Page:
Measure Theory and Integration

  • Horst Osswald
Part of the Mathematics and Its Applications book series (MAIA, volume 510)


Loeb measures have been applied in various fields of real analysis. In his fundamental paper [9] Peter Loeb has given the first applications to probability theory. Also developed at that time (and published later in [10]) was an application constructing representing measures in potential theory. (See Section 3.12.2.) The next convincing example of the usefulness of Loeb measures is Bob Anderson’s [2] construction of Brownian motion from a hyperfinite model of tossing an unbiased coin. Let us briefly sketch Anderson’s approach: Fix an unlimited positive integer H} and put T := { 1,...,H} This set T is infinite, but * finite, and can be interpreted as a “time line”, which is closely related to the continuous time line [0,1], because each real number between 0 and 1 is infinitely close to some \( \frac{k} {H} \) with kT. Let { -1, l} T be the set of all internal H-tuples of the numbers -1 and 1. As noted in Section 3.12, this set can be interpreted as the set of all outcomes of tossing a coin H-times. Anderson defines an internal process A : -1,1 T × T → *ℝ by setting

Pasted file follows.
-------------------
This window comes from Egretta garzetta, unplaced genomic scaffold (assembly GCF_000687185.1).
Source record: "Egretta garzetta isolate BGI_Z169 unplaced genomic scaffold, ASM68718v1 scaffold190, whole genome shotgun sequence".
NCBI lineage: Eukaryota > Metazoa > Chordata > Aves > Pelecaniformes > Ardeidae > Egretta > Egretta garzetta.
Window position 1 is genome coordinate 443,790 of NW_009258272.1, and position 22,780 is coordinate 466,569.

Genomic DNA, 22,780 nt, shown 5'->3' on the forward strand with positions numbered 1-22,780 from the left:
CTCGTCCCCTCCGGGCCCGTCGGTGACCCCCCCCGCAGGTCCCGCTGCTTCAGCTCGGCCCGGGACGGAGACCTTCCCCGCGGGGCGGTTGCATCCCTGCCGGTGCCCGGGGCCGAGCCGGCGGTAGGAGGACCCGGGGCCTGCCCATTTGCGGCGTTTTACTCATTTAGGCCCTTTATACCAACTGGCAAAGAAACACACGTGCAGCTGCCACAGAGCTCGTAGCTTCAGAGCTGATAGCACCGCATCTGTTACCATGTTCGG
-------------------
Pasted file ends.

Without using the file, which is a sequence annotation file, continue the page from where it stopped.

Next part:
$$ A\left( {\omega ,t} \right): = \sum\limits_{s < t} {\omega \left( s \right)} \frac{1} {{\sqrt H }}; $$
At) can be understood as the profit (or loss) at time t during the game ω ∈ if the gamblers are playing for the infinitesimal stake of \( \frac{1} {{\sqrt H }} \) (dollar, mark, euro, lira pound sterling, it always remains an infinitestimal amount of money). for example, if ω (1) = -1 and ω (t)= 1 for each tT with t ω 1, then \( A\left( {\omega ,t} \right) = \left( {t - 2} \right)\frac{1} {{\sqrt H }} \) for each tT. Therefore At) may be unlimited.


Brownian Motion Measure Theory Standard Part Malliavin Calculus Internal Filtration 
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© Springer Science+Business Media Dordrecht 2000

Authors and Affiliations

  • Horst Osswald
    • 1
  1. 1.Mathematisches Institut der Universität MünchenMünchenGermany

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